The Dutch Documentation Centre for Architecture, Waterlooplein Square, Amsterdam, early seventies.NAI Collection/NAIN
The NAI was formed in 1988 by a merger of The Stichting Architectuurmuseum, the Nederlands Documentatiecentrum voor de Bouwkunst, and Stichting Wonen. These three organizations placed their collections in the care of the new institute. The history of the collection however, goes much further back.
The Maatschappij tot Bevordering der Bouwkunst (Society for Promotion of Architecture) was founded in 1842. It did justice to its name by organizing discussions and exhibitions and by holding competitions. The results of its efforts were published in its own periodical Bouwkundige Bijdragen. The activities led to the accumulation of a collection of drawings, most of which were unfortunately lost in a fire. The surviving portion, together with the archives of the society itself, now form an important 19th century source of information.
New initiatives led to the formation of a collection in the early years of the 20th century. In 1912, J.H.W. Leliman published an article in the periodical De Bouwwereld arguing for the foundation of an architecture museum. It received many positive reactions, and a National Committee was established to investigate the proposal, but no concrete plans were made. The idea remained alive in architectural circles, however. This became apparent when a major exhibition about Dutch architecture was held on the occasion of the Royal Jubilee of Queen Wilhelmina in 1923. The architects who lent their drawings for this event were asked to part with them on behalf of the collection of the future museum. Many of them complied; the content of that exhibition now forms part of the NAI Collection.
Stichting Architectuur Museum
Following the Second World War, it was once again architects who took the lead in forming the Stichting Architectuur Museum ("Architecture Museum Foundation", SAM). They began collecting archives, but the task of managing them turned out to be problematic. The Government then decided to establish the NDB ("Netherlands Documentation Center for Architecture"), a subsection of Rijksdienst voor de Monumentenzorg (Netherlands Department for Conservation). The NDB was given charge of the SAM archives, and together they continued building up the collection by acquiring archives and a library. These archives and the library form the basis of the present NAI Collection.
Another important pillar of the collection is the library of the former Stichting Wonen. This foundation was a successor of the Stichting Goed Wonen, established in 1946 to promote functional and "good" domestic design. It dropped its normative objectives during the sixties to become Stichting Wonen. Architecture was now seen more as a cultural activity. The foundation concentrated on disseminating its ideas and organized many exhibitions. It also issued educational materials and publications, among them the architecture journal Wonen-TABK.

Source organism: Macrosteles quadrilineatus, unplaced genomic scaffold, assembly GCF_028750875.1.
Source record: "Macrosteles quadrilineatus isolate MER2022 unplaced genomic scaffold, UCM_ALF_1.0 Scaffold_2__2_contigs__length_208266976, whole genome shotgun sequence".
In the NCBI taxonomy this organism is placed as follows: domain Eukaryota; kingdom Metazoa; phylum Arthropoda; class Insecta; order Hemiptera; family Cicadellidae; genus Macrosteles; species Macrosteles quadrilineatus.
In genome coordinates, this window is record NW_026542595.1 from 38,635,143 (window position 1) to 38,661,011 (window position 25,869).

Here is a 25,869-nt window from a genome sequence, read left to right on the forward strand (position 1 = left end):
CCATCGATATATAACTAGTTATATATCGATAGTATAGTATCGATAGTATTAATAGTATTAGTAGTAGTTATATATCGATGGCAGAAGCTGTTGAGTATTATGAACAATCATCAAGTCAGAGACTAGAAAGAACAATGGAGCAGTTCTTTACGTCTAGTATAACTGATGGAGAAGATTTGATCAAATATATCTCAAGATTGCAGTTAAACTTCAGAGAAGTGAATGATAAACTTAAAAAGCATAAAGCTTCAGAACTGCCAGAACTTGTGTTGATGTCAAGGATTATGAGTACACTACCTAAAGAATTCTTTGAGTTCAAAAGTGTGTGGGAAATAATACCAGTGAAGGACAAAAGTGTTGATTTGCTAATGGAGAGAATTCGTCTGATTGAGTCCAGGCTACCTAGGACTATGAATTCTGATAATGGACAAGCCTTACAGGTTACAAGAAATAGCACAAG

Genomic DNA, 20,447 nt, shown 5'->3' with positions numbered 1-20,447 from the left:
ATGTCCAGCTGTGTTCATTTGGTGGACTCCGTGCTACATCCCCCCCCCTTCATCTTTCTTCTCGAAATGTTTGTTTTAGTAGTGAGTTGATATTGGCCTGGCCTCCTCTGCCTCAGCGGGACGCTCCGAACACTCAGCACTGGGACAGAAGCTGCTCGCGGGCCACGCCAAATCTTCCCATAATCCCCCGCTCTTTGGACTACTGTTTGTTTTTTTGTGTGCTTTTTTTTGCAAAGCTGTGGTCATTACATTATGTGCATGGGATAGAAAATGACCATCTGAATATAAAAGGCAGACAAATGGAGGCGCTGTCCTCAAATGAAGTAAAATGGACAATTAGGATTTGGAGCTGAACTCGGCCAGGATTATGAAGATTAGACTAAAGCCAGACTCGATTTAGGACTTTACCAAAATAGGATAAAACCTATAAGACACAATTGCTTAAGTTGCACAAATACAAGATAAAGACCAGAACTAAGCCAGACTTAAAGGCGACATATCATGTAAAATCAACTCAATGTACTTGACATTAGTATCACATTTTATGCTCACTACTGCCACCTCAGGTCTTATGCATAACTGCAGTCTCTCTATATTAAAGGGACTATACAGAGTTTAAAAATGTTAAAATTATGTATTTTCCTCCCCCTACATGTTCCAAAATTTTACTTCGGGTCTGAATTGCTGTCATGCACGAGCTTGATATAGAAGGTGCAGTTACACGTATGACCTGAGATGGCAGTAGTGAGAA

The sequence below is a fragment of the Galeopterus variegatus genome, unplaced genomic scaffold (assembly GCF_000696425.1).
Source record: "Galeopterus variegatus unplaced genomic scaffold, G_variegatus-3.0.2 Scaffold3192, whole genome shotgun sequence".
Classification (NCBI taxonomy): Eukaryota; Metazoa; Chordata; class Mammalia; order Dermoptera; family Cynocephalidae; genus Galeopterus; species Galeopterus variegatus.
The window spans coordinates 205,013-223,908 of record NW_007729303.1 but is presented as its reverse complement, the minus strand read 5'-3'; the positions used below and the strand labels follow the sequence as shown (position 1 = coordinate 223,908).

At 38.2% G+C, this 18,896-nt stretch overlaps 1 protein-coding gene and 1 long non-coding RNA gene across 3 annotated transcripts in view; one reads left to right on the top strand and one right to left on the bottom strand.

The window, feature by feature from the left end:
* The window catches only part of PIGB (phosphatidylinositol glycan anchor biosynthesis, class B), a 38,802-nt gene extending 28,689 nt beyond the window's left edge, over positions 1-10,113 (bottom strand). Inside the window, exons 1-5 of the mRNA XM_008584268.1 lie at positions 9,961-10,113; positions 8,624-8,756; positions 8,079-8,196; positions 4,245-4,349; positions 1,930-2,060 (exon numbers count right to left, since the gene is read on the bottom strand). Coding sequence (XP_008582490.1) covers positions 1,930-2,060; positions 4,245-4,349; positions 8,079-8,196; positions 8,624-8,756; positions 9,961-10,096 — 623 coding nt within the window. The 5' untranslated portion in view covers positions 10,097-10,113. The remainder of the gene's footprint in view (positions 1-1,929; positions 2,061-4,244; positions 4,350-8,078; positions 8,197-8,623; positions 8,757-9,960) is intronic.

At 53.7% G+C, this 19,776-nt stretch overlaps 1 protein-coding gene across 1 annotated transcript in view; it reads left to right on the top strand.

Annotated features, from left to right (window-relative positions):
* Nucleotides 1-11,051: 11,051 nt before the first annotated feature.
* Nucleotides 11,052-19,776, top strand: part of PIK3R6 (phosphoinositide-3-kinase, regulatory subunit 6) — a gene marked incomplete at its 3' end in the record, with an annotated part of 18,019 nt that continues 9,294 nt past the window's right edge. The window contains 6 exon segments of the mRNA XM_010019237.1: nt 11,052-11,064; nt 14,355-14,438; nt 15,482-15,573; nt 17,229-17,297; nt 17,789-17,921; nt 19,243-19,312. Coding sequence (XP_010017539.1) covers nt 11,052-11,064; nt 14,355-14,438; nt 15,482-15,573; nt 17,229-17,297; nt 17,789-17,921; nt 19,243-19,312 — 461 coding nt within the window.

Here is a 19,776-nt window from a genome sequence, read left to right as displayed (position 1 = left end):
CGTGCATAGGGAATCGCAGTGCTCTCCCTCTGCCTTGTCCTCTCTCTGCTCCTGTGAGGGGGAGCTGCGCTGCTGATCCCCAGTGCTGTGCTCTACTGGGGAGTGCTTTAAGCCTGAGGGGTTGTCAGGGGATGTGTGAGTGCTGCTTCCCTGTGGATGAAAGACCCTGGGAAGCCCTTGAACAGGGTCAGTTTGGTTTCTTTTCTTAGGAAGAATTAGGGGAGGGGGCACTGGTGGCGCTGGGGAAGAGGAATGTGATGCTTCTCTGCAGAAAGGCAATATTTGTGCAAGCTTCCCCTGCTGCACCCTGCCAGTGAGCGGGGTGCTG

200 drawings, models and photographs from the collection of The New Institute will be on show this autumn at the Hermitage in St. Petersburg. Together with several items on loan from contemporary architectural firms, they will form the exhibition Architecture the Dutch Way 1945-2000 which is about the design of the Netherlands after the Second World War. The exhibition will be held in St. Petersburg from 16 October to 12 January as part of the Netherlands-Russia Year 2013. > Read more ...
June 2009 | Changes in acquisitions policy make it less likely for
complete architects’ archives to be included in the NAI’s collection.
Carel Weeber’s archive, however, belongs to the category of exceptional
cases. Even if selection criteria are narrowed down, it goes without
saying that an archive as important as this one will be acquired in its
entirety. On 2 June, in the presence of Carel Weeber, the transfer of
the archive was “celebrated” with the introduction of the NAI’s new
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The first thematic exhibition in 'Living in the Lowlands, the domestic scene in the collection of the NAI' is 'The Netherlands Builds in Brick'. This special display within the permanent exhibition comprises material that formed the first architectural exhibition at the neighboring Museum Boijmans Van Beuningen in 1941.
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The Delft University of Technology in collaboration with the NAI and
Rijksdienst voor Monumentenzorg (the Netherlands Department for the
Preservation of Monuments and Historic Buildings) has scanned a number
of important architectural periodicals from the period 1850-1945.
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In the new permanent exhibition Treasury, you can admire 100 highlights from the vast NAI collection. Works on display include famous designs by the icons of Dutch architectural history such as Cuypers, Dudok, Rietveld and Koolhaas. The Treasury completes the new NAI, museum of architecture.
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